"We will protect the safety of cargo transport that is spreading around the world," said Alimkulov Berik Ryskulovich, the station master at Jetygen. "Although this is a small station, its role is important."
Mongolia, which is sandwiched between Russia and China, has also begun investing in railway construction.
From the capital of Ulan Bator, a day's drive south over the steppes leads to Sainshand, the central city of Dornogovi province. On the outskirts of the city, construction of a new railway line was proceeding on an embankment of between five to 10 meters.
Far off to the west lies the Tavan Tolgoi coal mine, one of the world's largest for which companies of various nations are competing to gain development rights. In the other direction, the embankment leads to a town in eastern Mongolia, which is connected to Russia by rail.
Plans call for connecting the Trans-Siberian Railway with the huge coal mine in a few years.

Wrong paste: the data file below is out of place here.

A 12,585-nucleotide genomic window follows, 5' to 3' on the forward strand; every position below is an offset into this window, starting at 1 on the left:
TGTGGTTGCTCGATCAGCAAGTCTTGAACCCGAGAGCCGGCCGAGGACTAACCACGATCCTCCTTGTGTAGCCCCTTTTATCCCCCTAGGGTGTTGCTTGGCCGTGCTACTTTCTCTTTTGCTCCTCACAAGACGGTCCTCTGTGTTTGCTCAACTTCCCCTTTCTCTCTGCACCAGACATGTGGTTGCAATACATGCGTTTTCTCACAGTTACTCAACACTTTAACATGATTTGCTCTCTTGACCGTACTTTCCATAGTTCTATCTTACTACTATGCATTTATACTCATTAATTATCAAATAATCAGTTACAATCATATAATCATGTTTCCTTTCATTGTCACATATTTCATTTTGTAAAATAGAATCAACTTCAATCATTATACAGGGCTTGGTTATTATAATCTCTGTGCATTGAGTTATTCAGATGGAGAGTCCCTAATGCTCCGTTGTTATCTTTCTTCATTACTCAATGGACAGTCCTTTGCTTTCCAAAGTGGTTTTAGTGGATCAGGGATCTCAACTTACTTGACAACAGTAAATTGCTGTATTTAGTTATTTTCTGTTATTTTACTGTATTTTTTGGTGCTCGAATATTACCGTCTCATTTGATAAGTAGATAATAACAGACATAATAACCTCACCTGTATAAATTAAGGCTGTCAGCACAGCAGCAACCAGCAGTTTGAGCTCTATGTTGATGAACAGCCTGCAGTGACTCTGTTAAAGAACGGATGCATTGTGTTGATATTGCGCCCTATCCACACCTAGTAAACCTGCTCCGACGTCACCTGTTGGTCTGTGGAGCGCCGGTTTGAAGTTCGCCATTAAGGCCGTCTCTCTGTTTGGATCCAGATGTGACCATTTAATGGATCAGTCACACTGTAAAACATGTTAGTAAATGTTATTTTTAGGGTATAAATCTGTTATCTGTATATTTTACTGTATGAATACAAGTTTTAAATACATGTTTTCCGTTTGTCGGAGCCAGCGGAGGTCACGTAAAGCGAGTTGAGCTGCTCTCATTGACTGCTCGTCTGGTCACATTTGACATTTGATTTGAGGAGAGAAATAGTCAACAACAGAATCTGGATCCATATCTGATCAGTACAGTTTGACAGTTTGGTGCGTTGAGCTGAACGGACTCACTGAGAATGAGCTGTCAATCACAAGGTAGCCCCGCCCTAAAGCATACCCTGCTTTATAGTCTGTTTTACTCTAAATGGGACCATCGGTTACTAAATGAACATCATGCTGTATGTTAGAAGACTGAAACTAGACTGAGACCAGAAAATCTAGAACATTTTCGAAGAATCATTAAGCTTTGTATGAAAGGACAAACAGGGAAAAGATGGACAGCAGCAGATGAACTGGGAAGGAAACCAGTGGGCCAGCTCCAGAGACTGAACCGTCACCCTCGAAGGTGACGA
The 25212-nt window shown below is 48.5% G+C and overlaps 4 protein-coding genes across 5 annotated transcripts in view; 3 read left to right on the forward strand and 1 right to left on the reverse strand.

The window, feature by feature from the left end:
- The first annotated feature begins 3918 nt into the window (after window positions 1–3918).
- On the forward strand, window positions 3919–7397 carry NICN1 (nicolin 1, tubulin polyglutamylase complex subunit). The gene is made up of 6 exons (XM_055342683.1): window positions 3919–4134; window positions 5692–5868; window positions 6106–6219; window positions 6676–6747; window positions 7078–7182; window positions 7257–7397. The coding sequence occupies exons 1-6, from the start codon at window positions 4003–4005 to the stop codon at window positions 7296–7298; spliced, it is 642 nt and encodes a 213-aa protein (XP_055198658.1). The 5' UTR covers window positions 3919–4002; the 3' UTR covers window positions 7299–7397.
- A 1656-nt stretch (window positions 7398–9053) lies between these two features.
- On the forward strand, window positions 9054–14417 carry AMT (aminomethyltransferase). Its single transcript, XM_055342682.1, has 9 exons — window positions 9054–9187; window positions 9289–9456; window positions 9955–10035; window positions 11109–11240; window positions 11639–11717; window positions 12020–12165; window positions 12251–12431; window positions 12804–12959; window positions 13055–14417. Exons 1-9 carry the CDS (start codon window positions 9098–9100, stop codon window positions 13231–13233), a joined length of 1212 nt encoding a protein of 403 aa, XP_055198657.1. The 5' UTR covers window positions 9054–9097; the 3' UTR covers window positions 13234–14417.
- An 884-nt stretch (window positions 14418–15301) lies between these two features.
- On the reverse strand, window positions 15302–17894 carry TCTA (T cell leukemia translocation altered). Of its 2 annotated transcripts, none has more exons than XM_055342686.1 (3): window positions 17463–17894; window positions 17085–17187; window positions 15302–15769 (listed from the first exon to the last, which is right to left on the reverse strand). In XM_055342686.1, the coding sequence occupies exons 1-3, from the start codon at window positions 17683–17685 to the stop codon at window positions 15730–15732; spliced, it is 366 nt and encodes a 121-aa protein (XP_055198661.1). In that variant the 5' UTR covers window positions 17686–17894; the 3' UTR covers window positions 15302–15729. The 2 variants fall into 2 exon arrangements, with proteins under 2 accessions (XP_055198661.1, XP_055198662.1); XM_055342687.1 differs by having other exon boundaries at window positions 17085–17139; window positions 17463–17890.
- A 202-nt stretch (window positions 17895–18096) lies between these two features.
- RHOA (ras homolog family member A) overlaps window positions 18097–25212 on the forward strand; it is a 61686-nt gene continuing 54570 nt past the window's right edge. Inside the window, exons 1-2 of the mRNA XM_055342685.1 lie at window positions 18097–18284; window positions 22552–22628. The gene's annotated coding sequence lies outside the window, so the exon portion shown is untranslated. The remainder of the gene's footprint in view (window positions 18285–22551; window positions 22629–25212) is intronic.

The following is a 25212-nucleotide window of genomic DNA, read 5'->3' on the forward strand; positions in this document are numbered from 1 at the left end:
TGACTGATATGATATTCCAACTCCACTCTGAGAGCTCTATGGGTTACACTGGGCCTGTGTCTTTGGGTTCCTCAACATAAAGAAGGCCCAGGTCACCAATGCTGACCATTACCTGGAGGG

Although the coal mine is actually closer to the Chinese border, the strategy among Mongolian officials is to utilize the Trans-Siberian Railway to export the coal to Russia, Japan and South Korea.
While maintaining a delicate balance between China and Russia, Mongolia is also seeking an exit to the Sea of Japan for its enormous reserves of natural resources.
Railway engineers in Mongolia also pointed to other geopolitical factors behind the move.
Mongolian officials are wary about Beijing's motives because China in 2002 cut off rail lines from Mongolia for more than a day because of a visit from Dalai Lama XIV.
The construction of the new railway line means that in the future Sainshand will serve as an intersection for transport.
P. Gankhuyag, the governor of Dornogovi province, said, "We will create jobs for 300,000 people by constructing a heavy industry complex."